Cyberbullying is defined as tormenting, threatening, harassing, humiliating, and embarrassing fellow teens using the internet, digital technologies, interactive technologies or mobile phones. Cyberbullying is a serious matter. In fact, many young adults have already committed a homicide, suicide or turned to substance abuse after being involved in a cyberbullying incident.
The link between cyber bullying and substance abuse
A study found that experiencing cyberbullying is associated with elevated levels of binge drinking and marijuana use.
Teens who are the victims of cyberbullying are more likely to develop symptoms of substance abuse, depression, and addiction. This is because cyberbullied teens face a higher risk for psychological and behavioral problems. Why is this?
The researchers theorized that victims may lack alternative coping skills and support for effectively managing the experience of cyber bullying victimization. In addition, cyberbullies themselves have increased tendencies to drink to the point of being drunk and frequently smoking cigarettes.
What are the signs of cyber bullying and substance abuse?
Teens are hard to read, but as parents, you may know when something is going on. Below is a list of things that may draw your attention and pinpoint a problem. Follow your instinct, and know that some behaviors are a reason to sound the alarm. These behaviors include:
- Being secretive while on the computer and about what they’re doing online
- Displaying angry, depressed, moody or withdrawn behavior after using the computer or after receiving (and reading) text messages
- Skipping classes and refusing to go to school
- Losing interest in once pleasurable activities and hobbies
- Slacking on school duties and dropping grades
- Displaying signs of substance abuse and possession of paraphernalia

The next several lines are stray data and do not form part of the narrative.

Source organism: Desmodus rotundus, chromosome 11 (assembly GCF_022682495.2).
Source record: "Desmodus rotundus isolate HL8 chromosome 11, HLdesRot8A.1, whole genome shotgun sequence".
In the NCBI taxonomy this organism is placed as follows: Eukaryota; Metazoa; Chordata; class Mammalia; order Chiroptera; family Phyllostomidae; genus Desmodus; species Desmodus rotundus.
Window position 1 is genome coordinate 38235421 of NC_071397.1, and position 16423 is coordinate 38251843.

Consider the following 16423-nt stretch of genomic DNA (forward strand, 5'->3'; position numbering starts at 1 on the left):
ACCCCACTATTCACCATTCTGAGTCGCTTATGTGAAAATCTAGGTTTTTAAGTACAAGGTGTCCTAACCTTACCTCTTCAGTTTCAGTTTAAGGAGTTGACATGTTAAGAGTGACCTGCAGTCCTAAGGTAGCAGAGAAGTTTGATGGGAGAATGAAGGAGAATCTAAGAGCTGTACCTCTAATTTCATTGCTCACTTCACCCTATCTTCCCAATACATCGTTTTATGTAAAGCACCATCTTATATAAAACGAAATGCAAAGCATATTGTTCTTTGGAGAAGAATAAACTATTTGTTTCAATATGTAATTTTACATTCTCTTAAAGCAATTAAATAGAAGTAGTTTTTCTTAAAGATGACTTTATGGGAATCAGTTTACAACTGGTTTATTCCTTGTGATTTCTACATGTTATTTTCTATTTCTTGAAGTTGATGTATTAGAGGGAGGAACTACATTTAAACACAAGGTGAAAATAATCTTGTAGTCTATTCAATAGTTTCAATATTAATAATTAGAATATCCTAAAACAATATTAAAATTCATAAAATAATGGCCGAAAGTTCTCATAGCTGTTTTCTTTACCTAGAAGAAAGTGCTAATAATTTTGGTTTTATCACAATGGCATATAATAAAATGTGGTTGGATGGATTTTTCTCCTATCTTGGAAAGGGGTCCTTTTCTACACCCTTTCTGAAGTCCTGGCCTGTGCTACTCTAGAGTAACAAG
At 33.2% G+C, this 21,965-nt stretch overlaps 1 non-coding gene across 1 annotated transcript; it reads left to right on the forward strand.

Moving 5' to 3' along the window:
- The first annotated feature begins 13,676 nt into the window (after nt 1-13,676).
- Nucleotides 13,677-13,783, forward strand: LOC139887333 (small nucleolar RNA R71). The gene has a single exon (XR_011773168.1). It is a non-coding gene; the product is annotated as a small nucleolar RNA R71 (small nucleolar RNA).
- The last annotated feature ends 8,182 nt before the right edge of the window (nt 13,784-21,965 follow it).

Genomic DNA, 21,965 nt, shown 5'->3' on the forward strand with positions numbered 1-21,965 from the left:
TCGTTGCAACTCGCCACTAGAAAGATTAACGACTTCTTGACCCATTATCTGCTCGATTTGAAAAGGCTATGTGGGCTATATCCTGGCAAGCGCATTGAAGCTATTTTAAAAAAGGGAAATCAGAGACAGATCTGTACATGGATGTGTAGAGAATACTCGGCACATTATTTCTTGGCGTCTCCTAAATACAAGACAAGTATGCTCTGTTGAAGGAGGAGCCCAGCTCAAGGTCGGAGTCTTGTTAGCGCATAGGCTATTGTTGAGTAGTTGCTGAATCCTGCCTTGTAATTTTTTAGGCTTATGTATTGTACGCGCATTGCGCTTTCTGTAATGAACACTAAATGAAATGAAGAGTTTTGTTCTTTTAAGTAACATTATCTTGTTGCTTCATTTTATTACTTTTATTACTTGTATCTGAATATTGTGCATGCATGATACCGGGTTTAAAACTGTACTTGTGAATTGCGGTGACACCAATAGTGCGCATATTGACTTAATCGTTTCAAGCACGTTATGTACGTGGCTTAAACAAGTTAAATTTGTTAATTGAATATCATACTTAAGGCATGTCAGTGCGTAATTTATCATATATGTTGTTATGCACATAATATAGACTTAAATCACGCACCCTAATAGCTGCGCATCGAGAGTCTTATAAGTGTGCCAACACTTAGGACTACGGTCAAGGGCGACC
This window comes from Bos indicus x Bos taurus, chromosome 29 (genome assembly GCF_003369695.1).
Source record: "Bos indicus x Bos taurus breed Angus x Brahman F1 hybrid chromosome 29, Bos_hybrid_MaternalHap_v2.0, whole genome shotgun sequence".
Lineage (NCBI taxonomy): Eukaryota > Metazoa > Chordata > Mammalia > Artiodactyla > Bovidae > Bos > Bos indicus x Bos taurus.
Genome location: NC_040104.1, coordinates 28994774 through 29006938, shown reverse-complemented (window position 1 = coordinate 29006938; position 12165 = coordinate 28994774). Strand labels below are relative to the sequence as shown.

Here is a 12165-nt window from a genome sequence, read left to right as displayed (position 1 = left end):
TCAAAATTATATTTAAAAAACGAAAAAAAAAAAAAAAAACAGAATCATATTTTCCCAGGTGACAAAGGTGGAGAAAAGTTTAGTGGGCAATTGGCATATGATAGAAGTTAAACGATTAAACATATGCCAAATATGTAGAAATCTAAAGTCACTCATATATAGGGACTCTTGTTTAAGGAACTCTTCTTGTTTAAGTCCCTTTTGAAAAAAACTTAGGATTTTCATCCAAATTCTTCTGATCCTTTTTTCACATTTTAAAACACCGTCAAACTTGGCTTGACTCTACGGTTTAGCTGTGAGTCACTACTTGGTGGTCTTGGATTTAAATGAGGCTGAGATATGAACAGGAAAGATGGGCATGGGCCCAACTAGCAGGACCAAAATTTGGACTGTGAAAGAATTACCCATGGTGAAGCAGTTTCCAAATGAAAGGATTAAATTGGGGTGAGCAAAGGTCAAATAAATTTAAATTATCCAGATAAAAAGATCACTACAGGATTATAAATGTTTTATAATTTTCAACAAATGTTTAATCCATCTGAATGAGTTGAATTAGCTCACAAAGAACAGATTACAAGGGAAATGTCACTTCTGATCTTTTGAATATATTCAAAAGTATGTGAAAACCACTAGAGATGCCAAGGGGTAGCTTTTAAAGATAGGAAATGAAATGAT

What can parents do?
Talk about it.
Talk openly even though your teen might refuse to talk. Having an open approach in communication can empower teens to make better decisions. You can create more family time and start eating dinner together. Sharing a family meal opens up a dialogue. Or, ride in the car along with your teen. By making conversation, you can educate them and make them feel confident about trusting you with a problem.
Bring up the subject of cyberbullying. By their reaction you can conclude if something’s wrong. But even if they are not cyberbullied, teach them how to report online harassment if they are a bystander, so they can become an upstander.
Prevent abuse through security
Sadly, more and more teenagers are turning to substance abuse to relieve pain caused by cyberbullying. It can be any teen, even your teen. If pushed hard enough teens may turn to the medicine cabinet, or find alternative illegal ways to obtain liquor, marijuana or illicit drugs. So, secure your medicine cabinets, keep count and guard your aspirin, prescription medications and cough medicines. Always observe if your child starts exhibiting the typical signs and symptoms of substance abuse.
Finally, if you have any questions, please let us know in the comment section below. We’ll do our best to respond to you personally and promptly.
CDC: Electronic Aggression http://www.cdc.gov/violencePrevention/youthviolence/electronicaggression/index.html
EDAM: Examination of Narcissistic Personality Traits’ Predicting Level of Internet Addiction and Cyber Bullying through Path Analysis http://files.eric.ed.gov/fulltext/EJ1000892.pdf
SAMHSA: Teen Victims of Cyberbullying More Likely to Abuse Drugs and Alcohol: Study http://captus.samhsa.gov/news-and-events/teen-victims-cyberbullying-more-likely-abuse-drugs-and-alcohol-study-0